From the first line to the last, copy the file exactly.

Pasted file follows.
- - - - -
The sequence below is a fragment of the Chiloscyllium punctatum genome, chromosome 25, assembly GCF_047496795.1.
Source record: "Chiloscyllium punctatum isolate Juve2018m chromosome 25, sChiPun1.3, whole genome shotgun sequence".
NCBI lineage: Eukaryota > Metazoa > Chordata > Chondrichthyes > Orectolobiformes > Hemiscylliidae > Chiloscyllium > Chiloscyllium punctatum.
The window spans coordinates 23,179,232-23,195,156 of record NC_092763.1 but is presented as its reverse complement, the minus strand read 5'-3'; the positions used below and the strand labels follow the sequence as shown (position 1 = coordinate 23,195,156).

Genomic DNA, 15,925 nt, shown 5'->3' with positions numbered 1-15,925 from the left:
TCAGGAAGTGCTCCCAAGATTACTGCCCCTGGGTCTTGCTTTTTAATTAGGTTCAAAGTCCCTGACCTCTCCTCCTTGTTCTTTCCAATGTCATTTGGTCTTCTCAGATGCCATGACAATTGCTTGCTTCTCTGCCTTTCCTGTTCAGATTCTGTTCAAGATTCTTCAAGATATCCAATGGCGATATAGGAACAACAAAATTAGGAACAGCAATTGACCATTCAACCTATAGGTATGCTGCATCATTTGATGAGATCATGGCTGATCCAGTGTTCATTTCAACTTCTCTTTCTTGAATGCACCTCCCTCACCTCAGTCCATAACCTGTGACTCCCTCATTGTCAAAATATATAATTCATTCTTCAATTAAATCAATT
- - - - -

The sequence below is a fragment of the Chiloscyllium punctatum genome, chromosome 25, assembly GCF_047496795.1.
Source record: "Chiloscyllium punctatum isolate Juve2018m chromosome 25, sChiPun1.3, whole genome shotgun sequence".
NCBI lineage: Eukaryota > Metazoa > Chordata > Chondrichthyes > Orectolobiformes > Hemiscylliidae > Chiloscyllium > Chiloscyllium punctatum.
The window spans coordinates 23,179,232-23,195,156 of record NC_092763.1 but is presented as its reverse complement, the minus strand read 5'-3'; the positions used below and the strand labels follow the sequence as shown (position 1 = coordinate 23,195,156).

Genomic DNA, 15,925 nt, shown 5'->3' with positions numbered 1-15,925 from the left:
TCAGGAAGTGCTCCCAAGATTACTGCCCCTGGGTCTTGCTTTTTAATTAGGTTCAAAGTCCCTGACCTCTCCTCCTTGTTCTTTCCAATGTCATTTGGTCTTCTCAGATGCCATGACAATTGCTTGCTTCTCTGCCTTTCCTGTTCAGATTCTGTTCAAGATTCTTCAAGATATCCAATGGCGATATAGGAACAACAAAATTAGGAACAGCAATTGACCATTCAACCTATAGGTATGCTGCATCATTTGATGAGATCATGGCTGATCCAGTGTTCATTTCAACTTCTCTTTCTTGAATGCACCTCCCTCACCTCAGTCCATAACCTGTGACTCCCTCATTGTCAAAATATATAATTCATTCTTCAATTAAATCAATT